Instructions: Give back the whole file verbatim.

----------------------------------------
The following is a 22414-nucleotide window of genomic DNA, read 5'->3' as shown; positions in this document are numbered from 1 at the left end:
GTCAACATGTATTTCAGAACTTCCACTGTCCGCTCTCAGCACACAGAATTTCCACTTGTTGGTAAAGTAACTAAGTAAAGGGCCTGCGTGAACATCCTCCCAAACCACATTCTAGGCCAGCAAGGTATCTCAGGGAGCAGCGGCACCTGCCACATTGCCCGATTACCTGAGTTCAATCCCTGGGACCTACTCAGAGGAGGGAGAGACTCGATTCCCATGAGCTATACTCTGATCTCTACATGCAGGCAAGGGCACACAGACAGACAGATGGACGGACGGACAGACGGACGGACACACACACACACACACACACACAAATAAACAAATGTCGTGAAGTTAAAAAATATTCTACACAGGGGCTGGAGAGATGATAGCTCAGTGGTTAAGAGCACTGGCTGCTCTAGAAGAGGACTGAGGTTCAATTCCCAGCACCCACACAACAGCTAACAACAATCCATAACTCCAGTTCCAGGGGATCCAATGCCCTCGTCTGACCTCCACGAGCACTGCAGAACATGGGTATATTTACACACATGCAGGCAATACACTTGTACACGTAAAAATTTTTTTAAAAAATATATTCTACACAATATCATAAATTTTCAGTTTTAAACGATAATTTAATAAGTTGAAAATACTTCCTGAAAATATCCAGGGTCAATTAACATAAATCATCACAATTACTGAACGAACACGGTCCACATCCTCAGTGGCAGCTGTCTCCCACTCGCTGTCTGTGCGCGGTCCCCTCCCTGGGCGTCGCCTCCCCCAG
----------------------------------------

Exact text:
The following is a 22414-nucleotide window of genomic DNA, read 5'->3' as shown; positions in this document are numbered from 1 at the left end:
GTCAACATGTATTTCAGAACTTCCACTGTCCGCTCTCAGCACACAGAATTTCCACTTGTTGGTAAAGTAACTAAGTAAAGGGCCTGCGTGAACATCCTCCCAAACCACATTCTAGGCCAGCAAGGTATCTCAGGGAGCAGCGGCACCTGCCACATTGCCCGATTACCTGAGTTCAATCCCTGGGACCTACTCAGAGGAGGGAGAGACTCGATTCCCATGAGCTATACTCTGATCTCTACATGCAGGCAAGGGCACACAGACAGACAGATGGACGGACGGACAGACGGACGGACACACACACACACACACACACACAAATAAACAAATGTCGTGAAGTTAAAAAATATTCTACACAGGGGCTGGAGAGATGATAGCTCAGTGGTTAAGAGCACTGGCTGCTCTAGAAGAGGACTGAGGTTCAATTCCCAGCACCCACACAACAGCTAACAACAATCCATAACTCCAGTTCCAGGGGATCCAATGCCCTCGTCTGACCTCCACGAGCACTGCAGAACATGGGTATATTTACACACATGCAGGCAATACACTTGTACACGTAAAAATTTTTTTAAAAAATATATTCTACACAATATCATAAATTTTCAGTTTTAAACGATAATTTAATAAGTTGAAAATACTTCCTGAAAATATCCAGGGTCAATTAACATAAATCATCACAATTACTGAACGAACACGGTCCACATCCTCAGTGGCAGCTGTCTCCCACTCGCTGTCTGTGCGCGGTCCCCTCCCTGGGCGTCGCCTCCCCCAG